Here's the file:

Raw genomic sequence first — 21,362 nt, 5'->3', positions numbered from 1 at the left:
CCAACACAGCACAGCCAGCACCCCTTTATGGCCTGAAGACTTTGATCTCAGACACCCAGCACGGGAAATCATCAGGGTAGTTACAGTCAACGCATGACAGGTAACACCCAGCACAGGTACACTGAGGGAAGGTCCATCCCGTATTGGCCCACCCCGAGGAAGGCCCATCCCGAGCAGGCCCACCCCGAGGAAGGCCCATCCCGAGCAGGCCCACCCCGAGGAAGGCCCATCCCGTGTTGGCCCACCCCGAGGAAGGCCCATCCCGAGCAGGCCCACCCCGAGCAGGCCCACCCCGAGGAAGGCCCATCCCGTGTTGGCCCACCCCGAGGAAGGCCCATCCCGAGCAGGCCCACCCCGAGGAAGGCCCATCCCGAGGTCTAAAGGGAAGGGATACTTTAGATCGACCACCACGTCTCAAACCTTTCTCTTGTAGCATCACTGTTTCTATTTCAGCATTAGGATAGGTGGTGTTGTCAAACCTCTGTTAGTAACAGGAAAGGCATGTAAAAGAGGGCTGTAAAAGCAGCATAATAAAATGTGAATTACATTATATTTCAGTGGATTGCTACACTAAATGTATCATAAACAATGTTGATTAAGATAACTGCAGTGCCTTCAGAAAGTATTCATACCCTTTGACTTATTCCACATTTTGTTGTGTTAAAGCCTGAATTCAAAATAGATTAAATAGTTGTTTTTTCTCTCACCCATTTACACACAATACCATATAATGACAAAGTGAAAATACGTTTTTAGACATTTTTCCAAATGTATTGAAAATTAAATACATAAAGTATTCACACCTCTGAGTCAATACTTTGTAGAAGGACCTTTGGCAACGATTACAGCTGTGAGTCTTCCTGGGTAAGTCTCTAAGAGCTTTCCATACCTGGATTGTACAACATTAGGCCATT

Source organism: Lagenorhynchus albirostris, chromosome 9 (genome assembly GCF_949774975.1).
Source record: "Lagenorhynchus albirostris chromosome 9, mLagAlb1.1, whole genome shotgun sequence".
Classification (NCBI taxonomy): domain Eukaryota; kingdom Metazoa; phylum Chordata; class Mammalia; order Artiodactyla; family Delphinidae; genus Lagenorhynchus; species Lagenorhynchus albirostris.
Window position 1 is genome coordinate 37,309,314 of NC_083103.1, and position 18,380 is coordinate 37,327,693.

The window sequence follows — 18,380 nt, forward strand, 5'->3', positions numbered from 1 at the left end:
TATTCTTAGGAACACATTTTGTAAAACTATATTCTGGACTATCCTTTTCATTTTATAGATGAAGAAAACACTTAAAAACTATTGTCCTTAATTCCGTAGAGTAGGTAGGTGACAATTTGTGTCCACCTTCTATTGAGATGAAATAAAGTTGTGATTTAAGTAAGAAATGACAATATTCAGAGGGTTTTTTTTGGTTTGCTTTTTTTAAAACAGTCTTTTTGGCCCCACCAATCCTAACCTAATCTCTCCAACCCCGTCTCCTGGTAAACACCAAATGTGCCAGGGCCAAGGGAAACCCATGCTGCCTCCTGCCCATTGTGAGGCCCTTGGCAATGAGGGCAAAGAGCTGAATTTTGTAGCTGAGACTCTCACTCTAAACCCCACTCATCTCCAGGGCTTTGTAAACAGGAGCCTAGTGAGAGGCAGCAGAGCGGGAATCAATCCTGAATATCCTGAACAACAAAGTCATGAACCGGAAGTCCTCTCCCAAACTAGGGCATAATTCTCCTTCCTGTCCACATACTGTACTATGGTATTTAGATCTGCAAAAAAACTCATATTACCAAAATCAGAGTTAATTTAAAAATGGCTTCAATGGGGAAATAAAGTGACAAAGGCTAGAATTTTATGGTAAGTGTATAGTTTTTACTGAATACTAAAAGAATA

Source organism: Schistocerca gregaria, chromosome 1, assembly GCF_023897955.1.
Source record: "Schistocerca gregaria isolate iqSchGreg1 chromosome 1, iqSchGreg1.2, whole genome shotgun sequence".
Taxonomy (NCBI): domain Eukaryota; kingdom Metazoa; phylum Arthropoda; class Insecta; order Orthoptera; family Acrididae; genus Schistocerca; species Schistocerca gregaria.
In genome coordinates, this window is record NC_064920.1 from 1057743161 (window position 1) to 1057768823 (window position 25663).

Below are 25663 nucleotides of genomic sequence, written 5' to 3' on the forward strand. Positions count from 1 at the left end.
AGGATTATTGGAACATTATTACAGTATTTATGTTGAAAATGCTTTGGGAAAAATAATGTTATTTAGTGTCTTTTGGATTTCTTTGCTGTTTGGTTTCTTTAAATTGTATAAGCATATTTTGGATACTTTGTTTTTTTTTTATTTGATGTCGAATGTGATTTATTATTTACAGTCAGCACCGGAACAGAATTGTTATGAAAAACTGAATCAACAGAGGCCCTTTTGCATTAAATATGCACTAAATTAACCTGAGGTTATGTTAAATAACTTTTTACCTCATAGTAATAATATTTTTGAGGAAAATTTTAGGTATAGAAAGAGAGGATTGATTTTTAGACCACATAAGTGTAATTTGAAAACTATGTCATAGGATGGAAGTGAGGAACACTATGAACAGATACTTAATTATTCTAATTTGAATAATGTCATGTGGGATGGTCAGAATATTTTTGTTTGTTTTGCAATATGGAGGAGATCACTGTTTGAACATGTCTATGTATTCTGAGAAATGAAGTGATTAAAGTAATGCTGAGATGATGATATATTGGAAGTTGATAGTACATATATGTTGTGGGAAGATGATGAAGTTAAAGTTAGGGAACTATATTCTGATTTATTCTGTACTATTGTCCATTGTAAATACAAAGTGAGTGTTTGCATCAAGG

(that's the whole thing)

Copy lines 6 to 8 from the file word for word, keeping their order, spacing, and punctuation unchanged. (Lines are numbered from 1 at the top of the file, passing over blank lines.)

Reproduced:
Window position 1 is genome coordinate 37,309,314 of NC_083103.1, and position 18,380 is coordinate 37,327,693.

The window sequence follows — 18,380 nt, forward strand, 5'->3', positions numbered from 1 at the left end:
TATTCTTAGGAACACATTTTGTAAAACTATATTCTGGACTATCCTTTTCATTTTATAGATGAAGAAAACACTTAAAAACTATTGTCCTTAATTCCGTAGAGTAGGTAGGTGACAATTTGTGTCCACCTTCTATTGAGATGAAATAAAGTTGTGATTTAAGTAAGAAATGACAATATTCAGAGGGTTTTTTTTGGTTTGCTTTTTTTAAAACAGTCTTTTTGGCCCCACCAATCCTAACCTAATCTCTCCAACCCCGTCTCCTGGTAAACACCAAATGTGCCAGGGCCAAGGGAAACCCATGCTGCCTCCTGCCCATTGTGAGGCCCTTGGCAATGAGGGCAAAGAGCTGAATTTTGTAGCTGAGACTCTCACTCTAAACCCCACTCATCTCCAGGGCTTTGTAAACAGGAGCCTAGTGAGAGGCAGCAGAGCGGGAATCAATCCTGAATATCCTGAACAACAAAGTCATGAACCGGAAGTCCTCTCCCAAACTAGGGCATAATTCTCCTTCCTGTCCACATACTGTACTATGGTATTTAGATCTGCAAAAAAACTCATATTACCAAAATCAGAGTTAATTTAAAAATGGCTTCAATGGGGAAATAAAGTGACAAAGGCTAGAATTTTATGGTAAGTGTATAGTTTTTACTGAATACTAAAAGAATA